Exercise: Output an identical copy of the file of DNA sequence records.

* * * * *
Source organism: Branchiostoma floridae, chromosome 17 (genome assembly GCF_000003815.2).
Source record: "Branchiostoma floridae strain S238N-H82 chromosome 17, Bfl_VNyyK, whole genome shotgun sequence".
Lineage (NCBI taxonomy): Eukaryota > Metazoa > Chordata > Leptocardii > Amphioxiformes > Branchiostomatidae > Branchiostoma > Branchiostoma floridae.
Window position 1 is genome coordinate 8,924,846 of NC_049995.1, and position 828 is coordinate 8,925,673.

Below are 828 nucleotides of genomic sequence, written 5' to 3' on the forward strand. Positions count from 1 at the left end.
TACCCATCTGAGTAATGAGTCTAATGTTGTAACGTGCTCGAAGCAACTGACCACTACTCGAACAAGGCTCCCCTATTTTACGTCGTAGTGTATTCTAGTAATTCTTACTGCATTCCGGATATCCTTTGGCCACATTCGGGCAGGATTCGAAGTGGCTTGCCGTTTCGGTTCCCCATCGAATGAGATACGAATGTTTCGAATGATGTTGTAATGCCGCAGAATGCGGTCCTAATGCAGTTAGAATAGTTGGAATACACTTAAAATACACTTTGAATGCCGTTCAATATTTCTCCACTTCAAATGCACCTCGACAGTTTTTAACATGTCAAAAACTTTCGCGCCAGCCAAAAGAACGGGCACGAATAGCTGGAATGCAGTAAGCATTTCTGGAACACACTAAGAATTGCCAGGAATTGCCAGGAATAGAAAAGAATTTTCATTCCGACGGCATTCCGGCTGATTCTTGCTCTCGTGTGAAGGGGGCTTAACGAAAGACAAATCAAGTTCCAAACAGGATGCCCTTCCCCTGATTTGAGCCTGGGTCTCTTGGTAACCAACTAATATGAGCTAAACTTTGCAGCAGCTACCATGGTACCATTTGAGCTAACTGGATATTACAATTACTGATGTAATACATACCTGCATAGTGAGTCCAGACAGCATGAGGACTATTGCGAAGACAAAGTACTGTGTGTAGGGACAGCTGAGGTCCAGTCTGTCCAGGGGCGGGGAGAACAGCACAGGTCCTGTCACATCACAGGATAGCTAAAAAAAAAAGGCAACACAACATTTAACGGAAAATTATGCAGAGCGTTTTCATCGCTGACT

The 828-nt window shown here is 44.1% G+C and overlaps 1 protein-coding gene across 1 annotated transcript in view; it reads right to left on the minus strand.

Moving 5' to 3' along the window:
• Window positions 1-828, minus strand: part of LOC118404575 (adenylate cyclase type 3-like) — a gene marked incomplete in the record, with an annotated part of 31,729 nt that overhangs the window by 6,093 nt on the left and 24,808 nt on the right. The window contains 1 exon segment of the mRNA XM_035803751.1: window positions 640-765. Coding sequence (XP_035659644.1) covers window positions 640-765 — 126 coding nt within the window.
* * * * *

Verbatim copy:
Source organism: Branchiostoma floridae, chromosome 17 (genome assembly GCF_000003815.2).
Source record: "Branchiostoma floridae strain S238N-H82 chromosome 17, Bfl_VNyyK, whole genome shotgun sequence".
Lineage (NCBI taxonomy): Eukaryota > Metazoa > Chordata > Leptocardii > Amphioxiformes > Branchiostomatidae > Branchiostoma > Branchiostoma floridae.
Window position 1 is genome coordinate 8,924,846 of NC_049995.1, and position 828 is coordinate 8,925,673.

Below are 828 nucleotides of genomic sequence, written 5' to 3' on the forward strand. Positions count from 1 at the left end.
TACCCATCTGAGTAATGAGTCTAATGTTGTAACGTGCTCGAAGCAACTGACCACTACTCGAACAAGGCTCCCCTATTTTACGTCGTAGTGTATTCTAGTAATTCTTACTGCATTCCGGATATCCTTTGGCCACATTCGGGCAGGATTCGAAGTGGCTTGCCGTTTCGGTTCCCCATCGAATGAGATACGAATGTTTCGAATGATGTTGTAATGCCGCAGAATGCGGTCCTAATGCAGTTAGAATAGTTGGAATACACTTAAAATACACTTTGAATGCCGTTCAATATTTCTCCACTTCAAATGCACCTCGACAGTTTTTAACATGTCAAAAACTTTCGCGCCAGCCAAAAGAACGGGCACGAATAGCTGGAATGCAGTAAGCATTTCTGGAACACACTAAGAATTGCCAGGAATTGCCAGGAATAGAAAAGAATTTTCATTCCGACGGCATTCCGGCTGATTCTTGCTCTCGTGTGAAGGGGGCTTAACGAAAGACAAATCAAGTTCCAAACAGGATGCCCTTCCCCTGATTTGAGCCTGGGTCTCTTGGTAACCAACTAATATGAGCTAAACTTTGCAGCAGCTACCATGGTACCATTTGAGCTAACTGGATATTACAATTACTGATGTAATACATACCTGCATAGTGAGTCCAGACAGCATGAGGACTATTGCGAAGACAAAGTACTGTGTGTAGGGACAGCTGAGGTCCAGTCTGTCCAGGGGCGGGGAGAACAGCACAGGTCCTGTCACATCACAGGATAGCTAAAAAAAAAAGGCAACACAACATTTAACGGAAAATTATGCAGAGCGTTTTCATCGCTGACT

The 828-nt window shown here is 44.1% G+C and overlaps 1 protein-coding gene across 1 annotated transcript in view; it reads right to left on the minus strand.

Moving 5' to 3' along the window:
• Window positions 1-828, minus strand: part of LOC118404575 (adenylate cyclase type 3-like) — a gene marked incomplete in the record, with an annotated part of 31,729 nt that overhangs the window by 6,093 nt on the left and 24,808 nt on the right. The window contains 1 exon segment of the mRNA XM_035803751.1: window positions 640-765. Coding sequence (XP_035659644.1) covers window positions 640-765 — 126 coding nt within the window.